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EM_Vandaveer last won the day on January 15 2019

EM_Vandaveer had the most liked content!


About EM_Vandaveer

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  • Member # 114126

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    Naturalization (approved)
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    Dallas TX
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  1. This. I am not doubting your sincerity and I realize that there are innocent people in prison, as well as guilty ones who genuinely change but you are still talking about marrying someone you never met, someone who received a prison sentence that is over a decade long.... Meet in person first, then go from there. For sure figure out what burocratic process is involved when it comes to marrying him. He may need permission to do so...
  2. Prudent thing would be to become a USC first & never have to worry anymore about whether one will be allowed to enter.
  3. You are better off with him becoming a USC ASAP, meaning his ROC being approved and later him naturalizing. Outside of (God forbid) either of you dying, this is the quickest way for the (never enforced) I-864 obligation to end.
  4. Maybe evidence of job search/apartment search? Do you have a joint sponsor or will your wife's income continue after your move to the US? The reason is not that important, in this case you just basically need to give them what they are asking for, I think.
  5. Bank account statements: 1 per quarter since marriage until present, I think you have a good reason, everyone makes mistakes, file a complete package ASAP and cross your fingers. Good luck & thank you for fighting COVID for all our sakes!
  6. If your spouse was not required to file taxes, then a simple letter stating this and the reason for it (e.g. annual income was under filing threshold) is usually also required. One sentence, signed & dated.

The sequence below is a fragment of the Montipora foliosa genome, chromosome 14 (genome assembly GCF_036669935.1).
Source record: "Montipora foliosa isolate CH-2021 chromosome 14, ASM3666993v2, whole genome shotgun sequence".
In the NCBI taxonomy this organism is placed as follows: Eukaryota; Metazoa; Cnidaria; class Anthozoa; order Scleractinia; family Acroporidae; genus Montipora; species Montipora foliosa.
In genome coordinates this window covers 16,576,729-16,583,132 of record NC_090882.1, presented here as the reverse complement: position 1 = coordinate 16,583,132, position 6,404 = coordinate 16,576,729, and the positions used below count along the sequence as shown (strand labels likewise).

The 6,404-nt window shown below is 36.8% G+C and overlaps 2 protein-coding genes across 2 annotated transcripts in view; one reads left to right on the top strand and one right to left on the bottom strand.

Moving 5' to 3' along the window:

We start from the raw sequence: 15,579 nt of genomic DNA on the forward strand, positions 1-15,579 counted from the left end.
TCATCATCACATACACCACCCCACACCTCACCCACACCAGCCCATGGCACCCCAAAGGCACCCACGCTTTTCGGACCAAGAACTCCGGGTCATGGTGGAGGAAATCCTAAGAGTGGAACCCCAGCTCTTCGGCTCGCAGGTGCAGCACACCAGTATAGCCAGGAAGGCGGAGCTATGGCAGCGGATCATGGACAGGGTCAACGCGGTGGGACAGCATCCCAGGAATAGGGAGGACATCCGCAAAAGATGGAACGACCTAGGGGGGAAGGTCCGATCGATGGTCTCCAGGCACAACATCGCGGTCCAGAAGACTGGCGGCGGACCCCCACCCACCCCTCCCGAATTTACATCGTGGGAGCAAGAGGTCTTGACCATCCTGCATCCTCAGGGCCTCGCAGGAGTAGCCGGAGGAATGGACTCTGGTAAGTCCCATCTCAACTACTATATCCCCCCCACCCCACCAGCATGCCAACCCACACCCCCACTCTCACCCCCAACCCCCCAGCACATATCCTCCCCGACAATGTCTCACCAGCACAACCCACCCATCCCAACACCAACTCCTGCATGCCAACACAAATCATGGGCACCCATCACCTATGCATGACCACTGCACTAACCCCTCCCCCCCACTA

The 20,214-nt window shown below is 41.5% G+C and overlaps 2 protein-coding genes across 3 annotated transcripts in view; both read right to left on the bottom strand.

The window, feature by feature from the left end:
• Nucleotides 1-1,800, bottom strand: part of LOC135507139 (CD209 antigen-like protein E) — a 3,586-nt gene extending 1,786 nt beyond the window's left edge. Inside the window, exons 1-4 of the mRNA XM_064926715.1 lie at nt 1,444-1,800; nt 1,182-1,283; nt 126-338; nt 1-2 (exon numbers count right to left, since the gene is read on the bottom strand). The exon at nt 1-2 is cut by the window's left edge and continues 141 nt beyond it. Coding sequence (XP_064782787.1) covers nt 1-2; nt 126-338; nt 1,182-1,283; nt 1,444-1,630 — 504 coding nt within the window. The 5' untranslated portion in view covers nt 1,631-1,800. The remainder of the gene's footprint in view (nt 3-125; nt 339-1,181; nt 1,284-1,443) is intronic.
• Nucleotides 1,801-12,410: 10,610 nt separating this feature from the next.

7. declaring it is OK, but the answer to that question is "NO" so to that question you should have answered "NO", I am all for full disclosure but against incorrect answers. That said, I believe once you explain the situation, they'll most likely understand the reason for the mistake.
  8. I wish you good luck but lawyers are really only needed in complicated situations, like when a waiver is needed. In all other situations, they cannot do anything extra.
  9. Just FYI a lawyer cannot do anything more in your situation than what you can do.
  10. Of course she can't, they are heading for divorce, there is no basis plus OP said she withdrew the I-485 anyway.
  11. Canadian citizens don't need a B1/B2, they automatically get a 6 months visitor status at POE - normally.
  12. you encountered the Misinformation Line. Rule # 1 of the Misinformation Line: do not forget that it is aptly named....
  13. sorry to hear. The records pertain to yourself so you should have access to them, or alternatively you should be able to attain some sort of official document saying that no documents pertaining to the case remain. You cannot pretend there was no case. You need to explain to USCIS exactly what you told us here: that you only know the date etc, & "controlled substance", go to the courts & obtain a letter stating the documents are destroyed (or whatever the case is) and that it was a juvenile record. Show that to USCIS. Under no circumstance should you try to pretend the case did not exist & hope they don't find it. That won't work.
  14. How come neither you or your parents have any paperwork saved from this? I just find it strange, presumably you went to court, were you not given any paperwork? Or it just got thrown away?
  15. As soon as you have your divorce decree (if earlier than when your conditional card expires), you can file I-751 with a divorce waiver. If you have documentation that proves co-habitation & financial co-mingling during the marriage, you are likely to be approved & given a 10-year GC. You will need to wait 5 years (minus 3 months) from the date you got your first GC to be able to file for naturalization.
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